Our friend, Igor, orders for all of us – Pat, my childhood friend, Amy, and me. We each end up with a plate of head cheese, liver and other assorted brown meats, onions and peppers. One plate might have served all of us, but we each have our own to plow through. The waitress places a loaf of brown bread and a liter of new, white wine mixed with sparkling water in the center.

And the one we selected

And another

During our break, I have concocted a plan. Pat, Igor and Amy will take off for the hills onto Hundsheim, Bad Deutsch-Altenburg and home. Realizing I plan to write a blog about this ride, I will cut the short way home – back to Berg and onto Bratislava. (Plus I have no interest to bike the hills. I have ridden in Igor’s peleton before.)

Men drink in front of the cellar we selected

Men drink in front of the cellar we selected

On the way home, I sit by the side of the road in the middle of acre after acre of fields and just listen, look about, and scribble notes. Groups of bikers pass, very occasionally a farm truck, and almost never walkers given the area is remote from any village. Minus their sounds, I hear nothing, silence. A church tower peeks up over a distant village in the center of orange, tiled roof tops. Way below the paved road snakes past the Coca Cola factory, the only smudge on an otherwise perfect landscape.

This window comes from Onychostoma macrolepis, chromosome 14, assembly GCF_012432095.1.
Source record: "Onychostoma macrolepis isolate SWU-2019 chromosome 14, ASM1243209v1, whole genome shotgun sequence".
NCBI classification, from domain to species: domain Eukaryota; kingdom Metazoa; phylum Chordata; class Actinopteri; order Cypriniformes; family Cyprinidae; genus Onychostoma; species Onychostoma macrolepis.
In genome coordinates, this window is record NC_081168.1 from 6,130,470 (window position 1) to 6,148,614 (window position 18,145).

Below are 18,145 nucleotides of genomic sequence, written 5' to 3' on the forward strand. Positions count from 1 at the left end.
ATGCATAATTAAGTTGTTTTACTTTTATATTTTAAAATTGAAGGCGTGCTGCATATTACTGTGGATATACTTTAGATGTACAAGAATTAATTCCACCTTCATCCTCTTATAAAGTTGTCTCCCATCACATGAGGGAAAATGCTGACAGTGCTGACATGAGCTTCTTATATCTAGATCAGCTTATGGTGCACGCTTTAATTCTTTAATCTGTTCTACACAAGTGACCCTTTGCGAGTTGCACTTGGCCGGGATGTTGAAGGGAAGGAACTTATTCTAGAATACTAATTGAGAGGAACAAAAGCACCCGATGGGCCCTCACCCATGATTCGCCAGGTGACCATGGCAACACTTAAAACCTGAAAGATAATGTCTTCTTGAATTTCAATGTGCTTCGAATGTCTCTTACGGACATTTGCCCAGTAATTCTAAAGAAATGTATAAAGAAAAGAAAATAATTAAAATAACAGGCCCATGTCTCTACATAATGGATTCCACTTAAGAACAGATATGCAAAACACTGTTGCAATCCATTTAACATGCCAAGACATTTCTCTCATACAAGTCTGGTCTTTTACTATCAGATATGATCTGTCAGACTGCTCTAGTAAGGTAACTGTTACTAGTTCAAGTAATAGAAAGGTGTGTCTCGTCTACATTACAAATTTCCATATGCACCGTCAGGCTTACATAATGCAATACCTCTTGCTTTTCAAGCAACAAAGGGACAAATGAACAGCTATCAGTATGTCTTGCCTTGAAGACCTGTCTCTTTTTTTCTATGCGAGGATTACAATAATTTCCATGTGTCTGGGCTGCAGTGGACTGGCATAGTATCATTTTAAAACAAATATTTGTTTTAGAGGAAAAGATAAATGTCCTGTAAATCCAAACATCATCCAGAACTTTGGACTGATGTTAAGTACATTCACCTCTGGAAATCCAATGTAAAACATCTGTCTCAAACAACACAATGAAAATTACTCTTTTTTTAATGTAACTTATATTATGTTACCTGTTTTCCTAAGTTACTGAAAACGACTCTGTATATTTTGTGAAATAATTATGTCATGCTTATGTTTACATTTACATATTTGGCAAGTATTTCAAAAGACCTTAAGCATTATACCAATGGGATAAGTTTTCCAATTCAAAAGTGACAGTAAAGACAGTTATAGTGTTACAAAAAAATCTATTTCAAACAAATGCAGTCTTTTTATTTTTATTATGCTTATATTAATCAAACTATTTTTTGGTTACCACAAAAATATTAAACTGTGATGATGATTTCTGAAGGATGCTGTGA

Just before I pull up my bike to climb on board and start home, I think about this perfect day; to be reunited with one of my best friends; to see Igor and Vlasta again; to have lived in Bratislava; and to experience, once more, the thrill of simply riding my bike.

The World War I Cemetery

The World War I Cemetery

Categories: Insiders Bratislava

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5 replies

  1. This sounds so much like my husband and me (minus the pretty pictures and the amazing ride!). When we moved to South Africa, he bought a bike and since then I have heard no end – but so far, I haven’t given in. I just don’t like biking. But maybe one day….!

  2. Riding with Pat out from Bratislava to a candy factory, the WWI cemetery, and the pubs will remain the single most fun thing I’ve done on a vacation for a very long time.